Taiwan Dismisses Kissinger Prediction That China Won't Invade in 10 Years

Taiwan dismissed an optimistic prediction by Henry Kissinger this week after the former secretary of state said China was unlikely to launch a military attack in order to capture the island within the next decade.

Kissinger, 98, is a highly regarded political figure in Beijing for his role in normalizing relations between the United States and China.

As national security adviser to former President Richard Nixon in 1971, he made a secret trip to the Chinese capital which paved the way for the establishment of formal diplomatic ties in 1979—at the expense of Taiwan.

Kissinger told CNN's Fareed Zakaria on Sunday: "I don't expect an all-out attack on Taiwan in, say, a 10-year period, which is as far as I can see."

He said it was likely that Beijing would "take measures that will weaken the Taiwanese ability to appear substantially autonomous."

The U.S., he said, would then have to decide whether it considers these hypothetical Chinese actions "a military means" or otherwise.

At a parliamentary hearing in Taipei on Monday, Taiwanese Foreign Minister Joseph Wu expressed disagreement.

"I don't know what confidential information he came across to lead to these comments, but the military threat China poses to Taiwan is actual and a fact," said Wu. "We cannot underestimate China's military threat."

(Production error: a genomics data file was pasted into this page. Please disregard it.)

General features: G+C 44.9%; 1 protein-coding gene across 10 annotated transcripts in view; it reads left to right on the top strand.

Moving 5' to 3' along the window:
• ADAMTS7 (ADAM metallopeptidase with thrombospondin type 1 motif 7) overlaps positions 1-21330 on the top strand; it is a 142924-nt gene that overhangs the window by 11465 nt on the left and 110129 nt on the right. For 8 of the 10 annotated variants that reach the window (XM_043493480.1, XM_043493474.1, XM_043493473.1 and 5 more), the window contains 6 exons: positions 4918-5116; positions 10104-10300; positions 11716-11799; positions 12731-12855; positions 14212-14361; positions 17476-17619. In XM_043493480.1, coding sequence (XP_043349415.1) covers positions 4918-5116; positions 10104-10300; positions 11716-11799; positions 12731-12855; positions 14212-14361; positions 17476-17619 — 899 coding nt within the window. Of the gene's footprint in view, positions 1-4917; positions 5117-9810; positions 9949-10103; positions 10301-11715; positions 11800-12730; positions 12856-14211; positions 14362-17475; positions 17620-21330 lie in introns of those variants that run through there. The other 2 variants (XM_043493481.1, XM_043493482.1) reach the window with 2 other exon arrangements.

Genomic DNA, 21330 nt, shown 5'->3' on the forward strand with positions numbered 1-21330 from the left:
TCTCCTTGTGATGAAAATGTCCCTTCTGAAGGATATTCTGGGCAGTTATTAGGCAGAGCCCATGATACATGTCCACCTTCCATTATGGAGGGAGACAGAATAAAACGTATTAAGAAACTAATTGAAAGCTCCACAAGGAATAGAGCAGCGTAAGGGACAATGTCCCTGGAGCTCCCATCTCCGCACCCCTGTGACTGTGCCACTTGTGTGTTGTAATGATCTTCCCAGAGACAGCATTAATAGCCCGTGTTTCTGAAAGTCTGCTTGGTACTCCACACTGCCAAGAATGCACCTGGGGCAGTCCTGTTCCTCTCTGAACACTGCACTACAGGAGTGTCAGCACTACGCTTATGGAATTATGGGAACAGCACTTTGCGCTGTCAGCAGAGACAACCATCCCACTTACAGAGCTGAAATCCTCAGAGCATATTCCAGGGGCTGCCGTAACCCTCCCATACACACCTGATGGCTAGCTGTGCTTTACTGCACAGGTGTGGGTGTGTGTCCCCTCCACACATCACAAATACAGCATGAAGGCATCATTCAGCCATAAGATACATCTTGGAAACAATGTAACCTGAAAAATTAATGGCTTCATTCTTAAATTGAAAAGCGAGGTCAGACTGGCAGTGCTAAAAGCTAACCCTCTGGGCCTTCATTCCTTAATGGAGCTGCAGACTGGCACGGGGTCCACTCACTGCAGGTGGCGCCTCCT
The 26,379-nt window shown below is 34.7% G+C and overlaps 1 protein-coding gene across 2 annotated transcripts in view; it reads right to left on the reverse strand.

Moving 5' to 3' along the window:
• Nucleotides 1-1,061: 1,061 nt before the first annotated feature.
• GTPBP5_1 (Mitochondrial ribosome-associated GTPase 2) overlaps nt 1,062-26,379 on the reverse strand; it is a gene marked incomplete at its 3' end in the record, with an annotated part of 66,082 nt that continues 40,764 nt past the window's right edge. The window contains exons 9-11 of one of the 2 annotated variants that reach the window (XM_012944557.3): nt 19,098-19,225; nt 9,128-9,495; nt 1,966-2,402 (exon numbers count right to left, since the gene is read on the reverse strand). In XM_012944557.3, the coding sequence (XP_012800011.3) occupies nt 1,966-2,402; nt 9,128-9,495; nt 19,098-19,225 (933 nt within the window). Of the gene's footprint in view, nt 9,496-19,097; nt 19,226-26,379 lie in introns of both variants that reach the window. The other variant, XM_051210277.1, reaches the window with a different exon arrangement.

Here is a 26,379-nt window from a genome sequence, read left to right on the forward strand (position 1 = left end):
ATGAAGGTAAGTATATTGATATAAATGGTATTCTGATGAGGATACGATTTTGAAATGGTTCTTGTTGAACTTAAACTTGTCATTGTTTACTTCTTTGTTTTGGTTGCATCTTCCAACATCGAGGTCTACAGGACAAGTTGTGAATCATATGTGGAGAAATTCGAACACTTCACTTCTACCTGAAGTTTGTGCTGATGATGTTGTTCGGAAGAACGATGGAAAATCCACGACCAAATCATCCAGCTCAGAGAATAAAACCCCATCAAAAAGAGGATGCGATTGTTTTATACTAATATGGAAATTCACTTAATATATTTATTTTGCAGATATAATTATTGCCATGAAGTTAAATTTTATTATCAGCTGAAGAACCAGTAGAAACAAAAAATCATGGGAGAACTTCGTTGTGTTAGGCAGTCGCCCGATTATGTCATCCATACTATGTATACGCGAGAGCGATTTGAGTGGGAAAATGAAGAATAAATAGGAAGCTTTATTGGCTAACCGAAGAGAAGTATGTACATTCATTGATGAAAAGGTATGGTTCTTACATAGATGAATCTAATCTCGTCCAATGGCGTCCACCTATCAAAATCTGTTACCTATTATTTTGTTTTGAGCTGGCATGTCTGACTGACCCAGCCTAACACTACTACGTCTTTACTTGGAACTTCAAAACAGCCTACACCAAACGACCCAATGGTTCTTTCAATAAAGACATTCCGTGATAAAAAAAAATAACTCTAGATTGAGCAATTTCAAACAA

Taiwan's most senior diplomat said American and even Australian defense officials have all warned about a "looming crisis" in the Taiwan Strait.

"To address this crisis, Taiwan must prepare," he added, "not just to prevent a crisis in three or five years, but to prepare as long as the crisis exists."

Kissinger, whose work today promotes business interests between the U.S. and China, served as head of the State Department for both Nixon and his successor, former President Gerald Ford. He was also national security adviser to both men before that.

"I believe that the ultimate joining of Taiwan and China—the ultimate creation of 'one China'—is the objective of Chinese policy as it has been since the creation of the current regime," Kissinger told Zakaria.

Kissinger, paraphrasing words uttered by Communist leader Mao Zedong to Nixon some four decades ago, said of Beijing's position on Taiwan: "We can wait maybe even 100 years. Someday we will ask for it, but we do not need to discuss it at this moment.".

During President Joe Biden's virtual summit with China's Xi Jinping last week, the Chinese president said his country would remain patient, but he warned Beijing would be "compelled to take resolute measures" should its red line be crossed.

Kissinger said Biden's job of managing relations with China has been made more challenging by domestic sentiment toward the rising Asian power.

"Everyone wants to be a China hawk. Every assumes that China is determined to dominate the world, and that that is its primary objective."

He described 1970s China as a "poor and weak and very assertive country," adding that it was now a "fairy rich, quite strong and still fairly assertive country."

The U.S. needs to stick to a principle of avoiding confrontation, Kissinger said, but that doesn't necessarily mean yielding to China. He warned that U.S.-China military competition could cause relations to "slide into a conflict" that would be easy to begin but difficult to end.

Taiwan Dismisses Henry Kissinger's China Invasion Optimism
China's President Xi Jinping (R) meets former Secretary of State Henry Kissinger at the Great Hall of the People in Beijing, China, on November 8, 2018. THOMAS PETER/AFP via Getty Images